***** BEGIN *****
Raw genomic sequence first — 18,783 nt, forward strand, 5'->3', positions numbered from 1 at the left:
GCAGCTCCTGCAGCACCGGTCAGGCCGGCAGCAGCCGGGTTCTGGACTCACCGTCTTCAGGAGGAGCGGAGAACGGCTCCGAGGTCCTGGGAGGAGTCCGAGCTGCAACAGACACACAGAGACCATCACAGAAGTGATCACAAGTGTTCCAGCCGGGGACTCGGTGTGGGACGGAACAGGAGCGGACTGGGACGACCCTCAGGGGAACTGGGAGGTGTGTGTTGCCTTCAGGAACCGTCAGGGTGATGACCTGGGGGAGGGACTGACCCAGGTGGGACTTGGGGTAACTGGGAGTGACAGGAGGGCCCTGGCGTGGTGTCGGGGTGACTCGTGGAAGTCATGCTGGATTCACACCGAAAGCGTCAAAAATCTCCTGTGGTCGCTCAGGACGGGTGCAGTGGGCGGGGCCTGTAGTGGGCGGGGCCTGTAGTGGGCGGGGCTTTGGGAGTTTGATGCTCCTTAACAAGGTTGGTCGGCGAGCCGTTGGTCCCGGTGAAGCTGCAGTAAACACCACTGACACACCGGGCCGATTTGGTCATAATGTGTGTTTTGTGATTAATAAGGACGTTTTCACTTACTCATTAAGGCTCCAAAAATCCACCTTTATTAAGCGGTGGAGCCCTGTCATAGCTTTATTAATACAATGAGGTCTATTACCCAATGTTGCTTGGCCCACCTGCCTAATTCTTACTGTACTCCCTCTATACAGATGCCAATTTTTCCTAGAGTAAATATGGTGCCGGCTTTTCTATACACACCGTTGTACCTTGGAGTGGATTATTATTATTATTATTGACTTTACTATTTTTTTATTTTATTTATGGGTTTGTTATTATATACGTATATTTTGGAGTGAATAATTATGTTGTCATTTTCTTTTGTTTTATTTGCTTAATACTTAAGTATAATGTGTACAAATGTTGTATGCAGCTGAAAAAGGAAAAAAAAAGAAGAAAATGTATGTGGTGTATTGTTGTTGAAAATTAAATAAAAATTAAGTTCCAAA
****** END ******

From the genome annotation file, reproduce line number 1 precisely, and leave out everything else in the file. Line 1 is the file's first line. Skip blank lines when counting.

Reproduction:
Raw genomic sequence first — 18,783 nt, forward strand, 5'->3', positions numbered from 1 at the left: